More meals and snacks and bigger portion sizes have helped spur the nation’s obesity epidemic, a new study finds.
Americans’ average daily calorie intake has increased by 570 calories in the last 30 years — from 1,803 calories per day in 1977-1978 to 2,374 calories in 2003-2006 — according to researchers at the University of North Carolina at Chapel Hill.
Portion size increased the most between 1977-1978 and 1989-91, accounting for 15 additional calories per year, the study authors say, while a growing number of meals and snacks people ate added an an additional 38 calories per day between 1994-1998 and 2003-2006.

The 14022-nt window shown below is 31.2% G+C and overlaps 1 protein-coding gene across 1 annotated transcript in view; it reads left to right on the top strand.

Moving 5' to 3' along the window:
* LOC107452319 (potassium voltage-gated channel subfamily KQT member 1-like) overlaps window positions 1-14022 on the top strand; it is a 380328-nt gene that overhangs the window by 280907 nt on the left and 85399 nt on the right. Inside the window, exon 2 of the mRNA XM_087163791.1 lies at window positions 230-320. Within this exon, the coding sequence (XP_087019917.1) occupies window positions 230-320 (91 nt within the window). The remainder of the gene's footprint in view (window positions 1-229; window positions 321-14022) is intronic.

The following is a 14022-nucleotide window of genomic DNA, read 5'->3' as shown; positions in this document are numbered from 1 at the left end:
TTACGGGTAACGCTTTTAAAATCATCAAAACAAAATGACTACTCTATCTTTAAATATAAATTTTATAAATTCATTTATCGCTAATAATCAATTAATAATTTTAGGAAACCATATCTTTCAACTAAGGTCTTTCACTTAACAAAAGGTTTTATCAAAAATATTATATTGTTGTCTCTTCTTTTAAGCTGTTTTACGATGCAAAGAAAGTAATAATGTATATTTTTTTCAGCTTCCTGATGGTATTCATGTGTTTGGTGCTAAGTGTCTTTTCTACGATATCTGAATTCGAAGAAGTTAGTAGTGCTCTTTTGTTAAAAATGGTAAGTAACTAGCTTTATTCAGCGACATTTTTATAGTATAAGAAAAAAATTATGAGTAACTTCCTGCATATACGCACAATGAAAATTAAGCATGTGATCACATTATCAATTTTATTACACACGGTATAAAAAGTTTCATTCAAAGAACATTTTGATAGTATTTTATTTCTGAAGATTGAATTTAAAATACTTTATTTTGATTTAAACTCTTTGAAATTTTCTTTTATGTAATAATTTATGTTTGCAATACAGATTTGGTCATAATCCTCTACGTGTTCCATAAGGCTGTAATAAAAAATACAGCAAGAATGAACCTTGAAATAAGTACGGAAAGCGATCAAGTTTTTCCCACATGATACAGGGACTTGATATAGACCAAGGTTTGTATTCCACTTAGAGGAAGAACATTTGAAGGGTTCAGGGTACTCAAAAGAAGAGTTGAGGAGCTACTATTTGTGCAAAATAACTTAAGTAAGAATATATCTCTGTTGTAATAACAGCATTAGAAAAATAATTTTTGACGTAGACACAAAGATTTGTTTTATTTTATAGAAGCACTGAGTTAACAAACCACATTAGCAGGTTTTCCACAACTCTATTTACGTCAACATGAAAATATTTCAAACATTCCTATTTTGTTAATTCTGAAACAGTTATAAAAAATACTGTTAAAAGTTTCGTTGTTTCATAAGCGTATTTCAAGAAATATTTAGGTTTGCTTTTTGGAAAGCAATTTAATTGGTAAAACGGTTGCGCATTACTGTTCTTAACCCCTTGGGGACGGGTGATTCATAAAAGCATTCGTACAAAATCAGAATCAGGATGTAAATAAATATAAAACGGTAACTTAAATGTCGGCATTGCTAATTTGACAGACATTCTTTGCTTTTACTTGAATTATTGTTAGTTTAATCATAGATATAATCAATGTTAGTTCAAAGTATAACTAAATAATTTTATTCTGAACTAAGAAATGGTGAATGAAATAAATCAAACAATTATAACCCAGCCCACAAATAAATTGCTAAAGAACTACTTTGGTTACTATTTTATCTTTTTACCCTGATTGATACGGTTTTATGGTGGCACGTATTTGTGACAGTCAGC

“This study shows how this epidemic has crept up on us. The negative changes in diet, activity and obesity continue and are leading to explosions in health-care costs and are leading us to become a less healthy society,” says lead author Barry Popkin, Ph.D. “These findings suggest that efforts to prevent obesity among adults in the U.S should focus on reducing the number of meals and snacks people consume during the day and reducing portion size as a way to reduce the energy imbalance caused by recent increases in energy intake.”
The study appears in the June 2011 issue of the journal PLoS Medicine.
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